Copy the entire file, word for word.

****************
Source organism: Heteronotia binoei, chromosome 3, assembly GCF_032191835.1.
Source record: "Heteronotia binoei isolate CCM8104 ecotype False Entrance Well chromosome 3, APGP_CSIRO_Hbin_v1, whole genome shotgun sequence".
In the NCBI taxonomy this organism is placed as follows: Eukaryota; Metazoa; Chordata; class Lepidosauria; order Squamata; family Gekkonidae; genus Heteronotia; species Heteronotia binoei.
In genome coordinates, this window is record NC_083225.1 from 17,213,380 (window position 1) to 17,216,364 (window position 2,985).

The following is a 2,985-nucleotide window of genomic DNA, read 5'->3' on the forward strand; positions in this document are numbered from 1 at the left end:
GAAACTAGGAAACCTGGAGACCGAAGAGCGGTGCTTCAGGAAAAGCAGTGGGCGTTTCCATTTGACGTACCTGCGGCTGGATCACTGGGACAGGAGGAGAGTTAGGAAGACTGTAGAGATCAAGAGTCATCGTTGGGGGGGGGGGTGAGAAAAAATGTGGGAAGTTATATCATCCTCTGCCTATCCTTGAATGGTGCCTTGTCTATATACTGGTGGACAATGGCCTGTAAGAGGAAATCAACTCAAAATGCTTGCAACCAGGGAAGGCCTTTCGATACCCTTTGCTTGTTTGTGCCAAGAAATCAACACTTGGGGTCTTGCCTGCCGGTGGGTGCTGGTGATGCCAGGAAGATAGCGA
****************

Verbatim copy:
Source organism: Heteronotia binoei, chromosome 3, assembly GCF_032191835.1.
Source record: "Heteronotia binoei isolate CCM8104 ecotype False Entrance Well chromosome 3, APGP_CSIRO_Hbin_v1, whole genome shotgun sequence".
In the NCBI taxonomy this organism is placed as follows: Eukaryota; Metazoa; Chordata; class Lepidosauria; order Squamata; family Gekkonidae; genus Heteronotia; species Heteronotia binoei.
In genome coordinates, this window is record NC_083225.1 from 17,213,380 (window position 1) to 17,216,364 (window position 2,985).

The following is a 2,985-nucleotide window of genomic DNA, read 5'->3' on the forward strand; positions in this document are numbered from 1 at the left end:
GAAACTAGGAAACCTGGAGACCGAAGAGCGGTGCTTCAGGAAAAGCAGTGGGCGTTTCCATTTGACGTACCTGCGGCTGGATCACTGGGACAGGAGGAGAGTTAGGAAGACTGTAGAGATCAAGAGTCATCGTTGGGGGGGGGGGTGAGAAAAAATGTGGGAAGTTATATCATCCTCTGCCTATCCTTGAATGGTGCCTTGTCTATATACTGGTGGACAATGGCCTGTAAGAGGAAATCAACTCAAAATGCTTGCAACCAGGGAAGGCCTTTCGATACCCTTTGCTTGTTTGTGCCAAGAAATCAACACTTGGGGTCTTGCCTGCCGGTGGGTGCTGGTGATGCCAGGAAGATAGCGA